To use the Internet, we use a very handy service called Domain Name System or DNS for short. It’s like a simple phone book but for computers. It makes it so that we don’t need to remember a particular IP address, just the corresponding hostname of a computer. When we start using IPv6, DNS will become more important.
In this article, we’ll see DNS in action and how to simulate the operation of real domain servers. DNS is more complex than the following examples show, but these should be enough to understand the basics.
DNS is a simple directory service; it provides IP addresses related to domain names and vice versa. For example, the www.yahoo.com name is related to the IP address of 184.108.40.206. The ‘com’ is the so called TLD (top-level domain) part of the name, ‘yahoo’ is the second-level domain (SLD) and ‘www’ is the name of a machine in this domain. DNS names can be more complex also.
The names are hierarchical, and so are the DNS servers. The database behind the service is distributed among them throughout the world, just see http://www.root-servers.org/. On the top of the hierarchy are 13 root servers (of course not individual machines, but server farms instead). These know the reachability information of the TLD servers, which in turn know the reachability of the SLD servers and so on.
The so-called authoritative servers know the exact information about a name/address correlation in a zone. A root server won’t know the answer to the query about a particular address or name, it’s just relays the query towards a more authoritative server. But when a query is successfully answered, DNS servers can cache the data so that next time they can answer directly to the client.
The DNS database consists of Resource Records or RRs, which are located in zone files on the servers. Each server is responsible for a zone which is a part of the whole DNS tree. Zone files start with the SOA (Start of Authority) record, which contains the parameters of the zone: the primary name server, the email of the administrator, the serial number to track the modifications and the timing parameters for the synchronization of the other DNS servers (there are a minimum of two independent DNS servers for any given zone). The NS record gives the name of the primary DNS server of the zone. The MX (Mail eXchanger) record tells the name of the mail server of the domain. The A record gives the address pair of a domain name. In IPv6 this is the AAAA record, but the purpose is the same.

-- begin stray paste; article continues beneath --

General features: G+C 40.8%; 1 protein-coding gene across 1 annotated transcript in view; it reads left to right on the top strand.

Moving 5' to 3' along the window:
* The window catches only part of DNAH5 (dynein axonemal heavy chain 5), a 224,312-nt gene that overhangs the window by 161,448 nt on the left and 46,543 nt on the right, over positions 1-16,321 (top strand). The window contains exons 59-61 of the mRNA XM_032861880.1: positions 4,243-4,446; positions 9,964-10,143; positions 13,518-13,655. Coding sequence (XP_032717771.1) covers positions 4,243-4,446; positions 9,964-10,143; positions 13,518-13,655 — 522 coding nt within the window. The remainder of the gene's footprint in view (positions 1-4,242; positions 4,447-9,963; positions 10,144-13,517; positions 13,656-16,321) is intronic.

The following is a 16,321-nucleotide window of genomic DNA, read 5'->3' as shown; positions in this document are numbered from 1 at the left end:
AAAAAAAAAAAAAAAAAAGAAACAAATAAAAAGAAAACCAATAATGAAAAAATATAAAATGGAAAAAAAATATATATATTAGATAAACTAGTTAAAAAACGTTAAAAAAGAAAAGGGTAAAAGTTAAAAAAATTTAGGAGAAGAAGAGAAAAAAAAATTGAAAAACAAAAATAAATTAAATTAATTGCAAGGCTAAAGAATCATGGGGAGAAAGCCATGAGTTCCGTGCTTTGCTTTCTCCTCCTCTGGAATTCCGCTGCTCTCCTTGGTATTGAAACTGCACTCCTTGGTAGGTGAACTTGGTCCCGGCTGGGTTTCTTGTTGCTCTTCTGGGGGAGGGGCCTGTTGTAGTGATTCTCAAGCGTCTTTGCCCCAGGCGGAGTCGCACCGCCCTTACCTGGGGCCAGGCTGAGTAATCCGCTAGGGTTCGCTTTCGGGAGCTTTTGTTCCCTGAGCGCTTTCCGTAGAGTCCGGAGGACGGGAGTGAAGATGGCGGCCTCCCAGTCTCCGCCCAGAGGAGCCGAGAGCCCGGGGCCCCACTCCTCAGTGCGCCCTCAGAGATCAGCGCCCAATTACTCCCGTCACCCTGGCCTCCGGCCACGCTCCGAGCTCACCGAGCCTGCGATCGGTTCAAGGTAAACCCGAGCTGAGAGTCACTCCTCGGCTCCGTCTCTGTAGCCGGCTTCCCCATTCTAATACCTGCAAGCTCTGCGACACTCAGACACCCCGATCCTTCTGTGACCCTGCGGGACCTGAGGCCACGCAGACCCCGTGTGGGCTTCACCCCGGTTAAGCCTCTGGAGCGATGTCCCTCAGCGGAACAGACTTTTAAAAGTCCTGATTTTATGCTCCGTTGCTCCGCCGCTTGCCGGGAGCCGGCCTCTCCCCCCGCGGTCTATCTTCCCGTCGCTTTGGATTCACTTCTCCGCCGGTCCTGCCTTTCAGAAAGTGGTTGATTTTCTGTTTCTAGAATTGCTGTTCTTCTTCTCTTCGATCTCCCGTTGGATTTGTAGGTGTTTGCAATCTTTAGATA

There’s a command line utility with the same name in Windows and Linux too, which can be used to test and query the DNS. This is nslookup, which has an interactive mode also. First try this in a real computer then continue with a Packet Tracer lab. I’ll use the Windows version, but the Linux version is very similar.
Launch a CLI window, and type in the following:
The output shows the local DNS server address, in this case 192.168.0.1. This is my home router’s address and of course it’s not a real DNS server, it’s just a caching-only one. After this the “non-authoritative answer” means that the answer didn’t come directly from the DNS server of cisco.com, but from my own DNS server instead. We can see that this web server can be reached by IPv6 and has some aliases as well.
Now try the interactive mode of nslookup by just entering the command and pressing Enter. If we enter a domain name, it works the same as entering it on the command line, but in this mode we have a lot more possibilities. Enter help and we can see a lot of subcommands. For example, we can change the server we query with the server ip_address command, or change the type of the query.
Let’s simulate a situation where we have a caching-only name server and want to know the IP address of a host. In this case the server needs to know just one thing: where to find a root name server, because using this information we can find the authoritative server recursively. But where do we get the IP address of a root server?